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How thick is the spine going to be?

The width of the spine will be determined by the number of pages in your book. We will calculate and adjust the spine width for you.

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Can I print text or pictures inside the cover?

No, our printer does not allow any text or pictures printed inside the cover.

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Can people buy my book in hardcover?

Yes, if you opted for any of the packages that include a hardcover format. The hardcover book features a durable cloth binding, an embossed spine, and a full-color dust jacket. The additional space provided by the interior of the dust jacket allows us to print descriptive copy about your book and your author biography on the inside flaps, while the back cover may include, for example, excerpts of reviews or endorsements.

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Before I approve my cover, what do I need to review?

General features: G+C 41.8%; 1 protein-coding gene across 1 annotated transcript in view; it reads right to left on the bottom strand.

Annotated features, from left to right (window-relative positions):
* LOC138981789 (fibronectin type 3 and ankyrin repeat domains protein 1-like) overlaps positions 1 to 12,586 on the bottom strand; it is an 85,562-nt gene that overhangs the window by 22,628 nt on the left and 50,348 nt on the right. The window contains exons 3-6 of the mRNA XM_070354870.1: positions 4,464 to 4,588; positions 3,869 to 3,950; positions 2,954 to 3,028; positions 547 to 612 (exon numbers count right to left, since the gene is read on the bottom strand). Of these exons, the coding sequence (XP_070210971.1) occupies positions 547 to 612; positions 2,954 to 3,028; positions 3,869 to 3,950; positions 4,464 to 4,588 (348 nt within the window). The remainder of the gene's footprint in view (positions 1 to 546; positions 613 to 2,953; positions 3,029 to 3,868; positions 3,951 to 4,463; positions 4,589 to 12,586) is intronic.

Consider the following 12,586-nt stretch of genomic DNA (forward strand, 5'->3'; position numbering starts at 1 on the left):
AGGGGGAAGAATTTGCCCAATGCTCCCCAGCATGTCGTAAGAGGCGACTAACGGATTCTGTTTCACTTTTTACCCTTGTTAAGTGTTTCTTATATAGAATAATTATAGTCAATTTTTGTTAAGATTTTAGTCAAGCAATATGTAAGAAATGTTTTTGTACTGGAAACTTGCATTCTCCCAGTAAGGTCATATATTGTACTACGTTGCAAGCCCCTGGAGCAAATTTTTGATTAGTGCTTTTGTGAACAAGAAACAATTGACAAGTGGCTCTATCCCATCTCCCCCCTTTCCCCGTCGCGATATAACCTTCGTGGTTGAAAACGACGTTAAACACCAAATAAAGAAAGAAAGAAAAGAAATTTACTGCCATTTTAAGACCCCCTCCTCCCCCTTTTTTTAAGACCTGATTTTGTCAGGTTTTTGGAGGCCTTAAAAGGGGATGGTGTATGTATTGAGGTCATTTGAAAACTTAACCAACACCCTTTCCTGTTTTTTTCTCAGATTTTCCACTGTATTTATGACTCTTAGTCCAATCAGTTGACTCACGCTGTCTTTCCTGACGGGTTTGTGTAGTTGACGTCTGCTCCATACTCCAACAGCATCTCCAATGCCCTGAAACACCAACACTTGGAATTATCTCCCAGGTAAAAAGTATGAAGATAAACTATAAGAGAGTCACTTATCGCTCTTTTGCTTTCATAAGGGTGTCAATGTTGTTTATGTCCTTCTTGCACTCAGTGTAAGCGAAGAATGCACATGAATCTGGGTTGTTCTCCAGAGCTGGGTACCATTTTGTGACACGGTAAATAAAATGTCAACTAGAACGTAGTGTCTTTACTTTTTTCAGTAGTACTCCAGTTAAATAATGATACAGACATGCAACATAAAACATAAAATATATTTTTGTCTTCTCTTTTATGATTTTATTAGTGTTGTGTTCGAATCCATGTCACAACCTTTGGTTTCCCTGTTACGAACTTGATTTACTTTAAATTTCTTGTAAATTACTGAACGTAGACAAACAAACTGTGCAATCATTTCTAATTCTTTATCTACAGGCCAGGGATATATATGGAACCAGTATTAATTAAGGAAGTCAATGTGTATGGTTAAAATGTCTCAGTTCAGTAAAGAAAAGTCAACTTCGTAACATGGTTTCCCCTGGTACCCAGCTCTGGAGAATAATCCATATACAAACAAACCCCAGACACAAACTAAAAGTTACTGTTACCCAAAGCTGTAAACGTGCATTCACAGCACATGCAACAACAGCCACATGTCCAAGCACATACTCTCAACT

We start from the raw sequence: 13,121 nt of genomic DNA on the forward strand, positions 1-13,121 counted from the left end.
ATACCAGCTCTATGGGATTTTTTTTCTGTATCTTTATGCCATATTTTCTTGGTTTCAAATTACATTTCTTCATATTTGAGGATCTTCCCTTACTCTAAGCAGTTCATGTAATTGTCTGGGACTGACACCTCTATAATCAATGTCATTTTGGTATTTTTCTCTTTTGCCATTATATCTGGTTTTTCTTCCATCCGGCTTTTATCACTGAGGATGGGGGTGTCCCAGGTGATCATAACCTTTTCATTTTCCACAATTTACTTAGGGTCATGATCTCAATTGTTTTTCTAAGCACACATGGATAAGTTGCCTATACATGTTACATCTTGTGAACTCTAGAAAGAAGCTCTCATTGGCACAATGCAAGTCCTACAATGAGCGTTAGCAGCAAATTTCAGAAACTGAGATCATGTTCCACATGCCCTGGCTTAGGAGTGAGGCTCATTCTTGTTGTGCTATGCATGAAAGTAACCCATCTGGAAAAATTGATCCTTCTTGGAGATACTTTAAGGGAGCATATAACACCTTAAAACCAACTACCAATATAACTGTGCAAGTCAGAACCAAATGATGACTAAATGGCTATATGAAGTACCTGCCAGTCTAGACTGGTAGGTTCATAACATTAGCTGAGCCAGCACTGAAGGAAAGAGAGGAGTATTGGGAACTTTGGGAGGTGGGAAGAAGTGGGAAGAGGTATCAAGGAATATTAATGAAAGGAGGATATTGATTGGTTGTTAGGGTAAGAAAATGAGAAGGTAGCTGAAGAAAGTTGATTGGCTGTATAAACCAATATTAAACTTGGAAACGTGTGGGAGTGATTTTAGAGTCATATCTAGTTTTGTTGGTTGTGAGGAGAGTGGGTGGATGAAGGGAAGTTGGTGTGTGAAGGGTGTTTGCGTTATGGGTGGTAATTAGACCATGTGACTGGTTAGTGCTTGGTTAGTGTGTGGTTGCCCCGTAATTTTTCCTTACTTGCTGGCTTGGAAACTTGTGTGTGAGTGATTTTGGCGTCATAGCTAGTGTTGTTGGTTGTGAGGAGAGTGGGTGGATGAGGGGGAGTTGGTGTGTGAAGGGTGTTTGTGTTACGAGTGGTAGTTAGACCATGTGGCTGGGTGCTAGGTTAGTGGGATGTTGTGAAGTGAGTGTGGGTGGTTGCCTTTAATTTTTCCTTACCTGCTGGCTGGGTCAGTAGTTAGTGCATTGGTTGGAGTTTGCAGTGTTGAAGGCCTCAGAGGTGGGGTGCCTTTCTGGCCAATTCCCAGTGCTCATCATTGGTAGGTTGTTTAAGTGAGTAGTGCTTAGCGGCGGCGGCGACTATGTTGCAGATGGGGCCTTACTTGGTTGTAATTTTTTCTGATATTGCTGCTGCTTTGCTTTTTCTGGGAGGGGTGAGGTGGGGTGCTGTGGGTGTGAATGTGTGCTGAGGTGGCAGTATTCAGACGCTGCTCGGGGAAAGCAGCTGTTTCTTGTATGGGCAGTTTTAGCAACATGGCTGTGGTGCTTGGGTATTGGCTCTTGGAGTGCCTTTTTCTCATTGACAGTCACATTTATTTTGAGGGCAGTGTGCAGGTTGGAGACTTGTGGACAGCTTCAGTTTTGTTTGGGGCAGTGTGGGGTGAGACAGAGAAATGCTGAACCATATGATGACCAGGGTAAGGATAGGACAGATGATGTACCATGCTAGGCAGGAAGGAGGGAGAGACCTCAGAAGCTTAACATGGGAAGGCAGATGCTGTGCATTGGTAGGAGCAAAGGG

By approving your cover, you are verifying that the downloaded proof copy is exactly as you wish for it to appear in the published version of your book. This includes all aspects of the design, formatting and content for the cover, such as: the text on the front, back and spine (including grammar, spelling, punctuation, etc.); layout and design; font style and size, illustrations, images and captions, paragraph spacing, justification and indents; and title and pen name.

It is possible for some color variation to occur from the version approved online, and the color can vary from print to print due to the method of printing in individual print runs.

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What are the causes of color variation in printing the cover?

While it seems unsettling that color variation can occur and we cannot guarantee a 100 percent color match, this is actually very common. In fact, it is true for any image viewed on a screen or when printed. There are a number of factors that affect how a color looks from printer to printer and monitor to monitor. The image you see on the screen will never look exactly the same as it does in print for a variety of reasons.